Armeno-Georgian War of 1918

and Armeno-Georgian Territorial Issue in the 20th Century



By  Andrew Andersen and Georg Egge



Results and Consequences of Armeno-Georgian War of 1918



The four-week military conflict, cost Armenia and Georgia thousands of human lives, caused severe material damage and added serious complication to the bilateral relations between the two nations born out of the Great War and the Russian turmoil, whose international status had been questionable even before the beginning of the hostilities. None of the parties of the conflict that signed the provisional peace agreement on January 17, 1919, was satisfied with its terms. Georgia not only failed to establish the border line, which they considered fare and indisputable, but even lost a small section of prewar-controlled land that was reorganized into the Neutral Zone. The territorial gains of Armenia (a tiny strip of land in the county of Borchalo) were negligible, compared with what Armenian leaders expected to achieve as a result of the war. In addition, having concentrated almost all their forces against Georgia, the Armenians lost their opportunity to gain a stable control over much larger and strategically important territory in the south of Erivan Province (Nakhichevan and Sharur)[1].


The military leadership of both Armenia and Georgia – strongly believed that the war was actually won by them and blamed the Entente Powers for their interference and "snatching victory from the winners’ hands". In the societies of both countries emerged alienation, bitterness, and some old prejudices against the neighbour nations revived. One of the clear results of the war was the destabilization of the transport connection between Georgia and Armenia, which added further complication to the already miserable economic situation in Armenia, putting the republic in almost complete isolation from the outside world[2].


In addition to the above mentioned consequences of the war on the regional level, the Armenian-Georgian conflict also had a negative impact for both countries on international level. As of today, the vast majority of historians who have seriously studied the described conflict agree on the fact that the December 1918 war caused severe damage to the reputation of the two newly independent countries and substantially reduced their chances for success at the Paris Peace Conference, including the recognition of their independence[3].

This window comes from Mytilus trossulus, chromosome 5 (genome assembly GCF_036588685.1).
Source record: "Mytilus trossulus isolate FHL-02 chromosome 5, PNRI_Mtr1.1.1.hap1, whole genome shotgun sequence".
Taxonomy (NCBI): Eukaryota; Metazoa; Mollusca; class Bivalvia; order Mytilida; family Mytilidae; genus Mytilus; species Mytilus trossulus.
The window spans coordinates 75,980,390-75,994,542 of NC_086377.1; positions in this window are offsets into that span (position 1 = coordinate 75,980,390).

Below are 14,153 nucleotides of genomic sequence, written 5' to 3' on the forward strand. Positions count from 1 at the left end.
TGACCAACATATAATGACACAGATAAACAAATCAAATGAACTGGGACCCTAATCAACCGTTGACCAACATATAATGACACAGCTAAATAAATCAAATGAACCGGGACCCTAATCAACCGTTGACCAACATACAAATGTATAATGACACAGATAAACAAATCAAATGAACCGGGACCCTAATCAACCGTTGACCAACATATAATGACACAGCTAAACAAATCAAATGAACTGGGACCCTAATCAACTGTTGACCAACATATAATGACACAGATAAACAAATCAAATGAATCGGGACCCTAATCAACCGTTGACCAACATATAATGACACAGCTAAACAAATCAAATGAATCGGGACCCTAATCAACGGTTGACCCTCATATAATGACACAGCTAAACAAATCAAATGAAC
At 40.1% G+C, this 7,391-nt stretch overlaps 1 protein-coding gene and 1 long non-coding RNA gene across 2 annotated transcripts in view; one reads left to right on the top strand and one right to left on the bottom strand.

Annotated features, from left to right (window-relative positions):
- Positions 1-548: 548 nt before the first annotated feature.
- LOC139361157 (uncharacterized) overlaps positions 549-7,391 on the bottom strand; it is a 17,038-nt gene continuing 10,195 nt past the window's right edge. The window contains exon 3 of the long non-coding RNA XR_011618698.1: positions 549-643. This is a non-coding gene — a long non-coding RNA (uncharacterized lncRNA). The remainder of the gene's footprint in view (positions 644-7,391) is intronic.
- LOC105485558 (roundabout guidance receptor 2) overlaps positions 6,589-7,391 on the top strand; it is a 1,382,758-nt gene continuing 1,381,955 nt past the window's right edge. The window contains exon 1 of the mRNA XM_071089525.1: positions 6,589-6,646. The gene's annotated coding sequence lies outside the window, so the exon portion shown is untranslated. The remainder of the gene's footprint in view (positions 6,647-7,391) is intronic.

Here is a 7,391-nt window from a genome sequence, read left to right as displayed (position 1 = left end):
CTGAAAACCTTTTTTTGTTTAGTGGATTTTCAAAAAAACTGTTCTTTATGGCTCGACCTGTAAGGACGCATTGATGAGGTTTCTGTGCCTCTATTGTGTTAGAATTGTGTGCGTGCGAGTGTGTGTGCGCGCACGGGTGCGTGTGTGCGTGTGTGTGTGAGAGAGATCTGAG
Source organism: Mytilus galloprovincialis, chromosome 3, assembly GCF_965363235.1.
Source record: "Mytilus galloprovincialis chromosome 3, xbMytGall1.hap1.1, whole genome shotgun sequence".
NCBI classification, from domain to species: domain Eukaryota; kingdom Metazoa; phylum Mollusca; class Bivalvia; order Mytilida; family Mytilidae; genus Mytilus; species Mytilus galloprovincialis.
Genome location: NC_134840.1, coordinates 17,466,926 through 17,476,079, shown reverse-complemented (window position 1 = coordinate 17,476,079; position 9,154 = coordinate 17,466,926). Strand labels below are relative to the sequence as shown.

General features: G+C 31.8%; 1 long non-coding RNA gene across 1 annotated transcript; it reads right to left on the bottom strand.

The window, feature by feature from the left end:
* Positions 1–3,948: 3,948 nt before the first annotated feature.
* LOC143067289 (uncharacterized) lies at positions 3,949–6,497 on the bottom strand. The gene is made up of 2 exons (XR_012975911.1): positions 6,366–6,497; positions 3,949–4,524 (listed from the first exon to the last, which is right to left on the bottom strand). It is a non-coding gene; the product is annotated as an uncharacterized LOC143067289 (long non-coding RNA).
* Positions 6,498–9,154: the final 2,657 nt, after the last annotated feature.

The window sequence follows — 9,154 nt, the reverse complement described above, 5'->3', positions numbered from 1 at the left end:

Here we would like to take a liberty of expressing an alternative opinion. Not in any way questioning the axiom that piece is better than war, it should be noted that the politics of Georgia and Armenia during their first years after regaining independence did not differ much from the politics of both new and old nations of Europe of the late nineteenth and early twentieth centuries. Here it would suffice to recall the bloody conflicts between the Balkan states during the two Balkan Wars of 1912-13 and later - the territorial conflicts between the countries that emerged from the wreckage of the collapsed Austro-Hungarian Empire (conflicts between Poland and Czechoslovakia, Poland and western Ukraine, or the conflicts of Hungary with all her neighbours, etc.). And would it be easy to figure out the major differences between Armeno-Georgian strife over Borchalo-Akhalkalaki and much older conflict between France and Germany over Alsace-Lorraine? We find it difficult to explain why the territorial claims of Armenia and Georgia in 1918-20 could be considered more immoral than “land-collecting projects” of other countries that took place during the same historical period. Therefore, reading the harsh criticism of the South Caucasian states on behalf of the European politicians of the early 20s as well as a number of historians, who accuse the entire population of the region of "inability to live in peace" and "the struggle for a few dozens of square miles of territory with a few villages", inevitably brings to mind such terms as "double standards".


Summing up the events of Armenian-Georgian war of 1918, it is also important to note that, despite the number of incidents that are inevitable in any military conflict, that military conflict was not accompanied by mass killings and ethnic cleansing, which distinguishes it from other wars that took place in the South Caucasus in 1918-1920.








[1] Hovannisian, Vol. I, р. 1229-230

[2] J.G. Harbord, “American Military Mission to Armenia”, International Conciliation, No. 151, June 1920

    (New York, 1920), pp.13-54

[3] Kazemzadeh, pp. 182-183

      Hovannisian, Vol. I, р. 93